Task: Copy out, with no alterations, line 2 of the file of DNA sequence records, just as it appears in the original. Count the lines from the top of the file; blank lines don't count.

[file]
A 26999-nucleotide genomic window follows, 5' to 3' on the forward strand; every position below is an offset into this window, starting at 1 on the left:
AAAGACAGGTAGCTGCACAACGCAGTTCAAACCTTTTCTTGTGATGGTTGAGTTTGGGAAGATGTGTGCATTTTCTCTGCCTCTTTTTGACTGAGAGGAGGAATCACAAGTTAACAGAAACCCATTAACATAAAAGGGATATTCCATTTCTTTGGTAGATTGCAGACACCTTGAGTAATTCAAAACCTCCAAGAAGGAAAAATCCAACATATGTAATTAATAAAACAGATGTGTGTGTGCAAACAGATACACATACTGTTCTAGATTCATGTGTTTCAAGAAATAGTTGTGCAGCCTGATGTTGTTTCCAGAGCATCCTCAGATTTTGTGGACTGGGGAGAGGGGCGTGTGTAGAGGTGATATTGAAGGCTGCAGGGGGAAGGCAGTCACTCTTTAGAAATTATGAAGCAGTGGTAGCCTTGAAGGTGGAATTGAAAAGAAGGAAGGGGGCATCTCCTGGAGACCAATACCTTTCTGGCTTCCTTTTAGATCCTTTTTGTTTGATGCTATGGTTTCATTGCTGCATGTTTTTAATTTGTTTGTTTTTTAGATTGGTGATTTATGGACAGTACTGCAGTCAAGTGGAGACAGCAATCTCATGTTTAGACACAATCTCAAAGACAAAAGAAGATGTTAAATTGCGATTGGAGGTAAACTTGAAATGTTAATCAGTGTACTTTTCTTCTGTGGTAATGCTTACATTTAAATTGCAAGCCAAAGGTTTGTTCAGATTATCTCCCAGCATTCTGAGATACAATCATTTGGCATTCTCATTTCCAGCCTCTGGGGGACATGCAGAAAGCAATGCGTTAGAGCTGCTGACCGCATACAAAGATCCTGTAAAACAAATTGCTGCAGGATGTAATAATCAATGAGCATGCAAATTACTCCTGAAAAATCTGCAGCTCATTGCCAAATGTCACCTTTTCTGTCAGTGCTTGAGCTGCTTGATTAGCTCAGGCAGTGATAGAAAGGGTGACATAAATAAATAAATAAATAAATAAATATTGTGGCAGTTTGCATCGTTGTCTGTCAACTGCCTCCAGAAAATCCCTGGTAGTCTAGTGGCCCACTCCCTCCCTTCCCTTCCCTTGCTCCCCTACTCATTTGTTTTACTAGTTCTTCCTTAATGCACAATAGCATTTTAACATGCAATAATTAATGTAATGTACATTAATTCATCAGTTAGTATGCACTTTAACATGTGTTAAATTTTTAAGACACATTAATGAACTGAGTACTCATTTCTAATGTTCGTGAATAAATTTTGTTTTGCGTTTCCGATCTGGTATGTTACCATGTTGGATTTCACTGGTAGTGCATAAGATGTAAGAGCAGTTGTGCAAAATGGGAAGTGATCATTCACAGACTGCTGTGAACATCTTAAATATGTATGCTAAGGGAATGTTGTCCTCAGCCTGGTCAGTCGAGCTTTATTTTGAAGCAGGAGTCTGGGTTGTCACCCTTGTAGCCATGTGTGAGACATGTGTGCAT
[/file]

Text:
AAAGACAGGTAGCTGCACAACGCAGTTCAAACCTTTTCTTGTGATGGTTGAGTTTGGGAAGATGTGTGCATTTTCTCTGCCTCTTTTTGACTGAGAGGAGGAATCACAAGTTAACAGAAACCCATTAACATAAAAGGGATATTCCATTTCTTTGGTAGATTGCAGACACCTTGAGTAATTCAAAACCTCCAAGAAGGAAAAATCCAACATATGTAATTAATAAAACAGATGTGTGTGTGCAAACAGATACACATACTGTTCTAGATTCATGTGTTTCAAGAAATAGTTGTGCAGCCTGATGTTGTTTCCAGAGCATCCTCAGATTTTGTGGACTGGGGAGAGGGGCGTGTGTAGAGGTGATATTGAAGGCTGCAGGGGGAAGGCAGTCACTCTTTAGAAATTATGAAGCAGTGGTAGCCTTGAAGGTGGAATTGAAAAGAAGGAAGGGGGCATCTCCTGGAGACCAATACCTTTCTGGCTTCCTTTTAGATCCTTTTTGTTTGATGCTATGGTTTCATTGCTGCATGTTTTTAATTTGTTTGTTTTTTAGATTGGTGATTTATGGACAGTACTGCAGTCAAGTGGAGACAGCAATCTCATGTTTAGACACAATCTCAAAGACAAAAGAAGATGTTAAATTGCGATTGGAGGTAAACTTGAAATGTTAATCAGTGTACTTTTCTTCTGTGGTAATGCTTACATTTAAATTGCAAGCCAAAGGTTTGTTCAGATTATCTCCCAGCATTCTGAGATACAATCATTTGGCATTCTCATTTCCAGCCTCTGGGGGACATGCAGAAAGCAATGCGTTAGAGCTGCTGACCGCATACAAAGATCCTGTAAAACAAATTGCTGCAGGATGTAATAATCAATGAGCATGCAAATTACTCCTGAAAAATCTGCAGCTCATTGCCAAATGTCACCTTTTCTGTCAGTGCTTGAGCTGCTTGATTAGCTCAGGCAGTGATAGAAAGGGTGACATAAATAAATAAATAAATAAATAAATATTGTGGCAGTTTGCATCGTTGTCTGTCAACTGCCTCCAGAAAATCCCTGGTAGTCTAGTGGCCCACTCCCTCCCTTCCCTTCCCTTGCTCCCCTACTCATTTGTTTTACTAGTTCTTCCTTAATGCACAATAGCATTTTAACATGCAATAATTAATGTAATGTACATTAATTCATCAGTTAGTATGCACTTTAACATGTGTTAAATTTTTAAGACACATTAATGAACTGAGTACTCATTTCTAATGTTCGTGAATAAATTTTGTTTTGCGTTTCCGATCTGGTATGTTACCATGTTGGATTTCACTGGTAGTGCATAAGATGTAAGAGCAGTTGTGCAAAATGGGAAGTGATCATTCACAGACTGCTGTGAACATCTTAAATATGTATGCTAAGGGAATGTTGTCCTCAGCCTGGTCAGTCGAGCTTTATTTTGAAGCAGGAGTCTGGGTTGTCACCCTTGTAGCCATGTGTGAGACATGTGTGCAT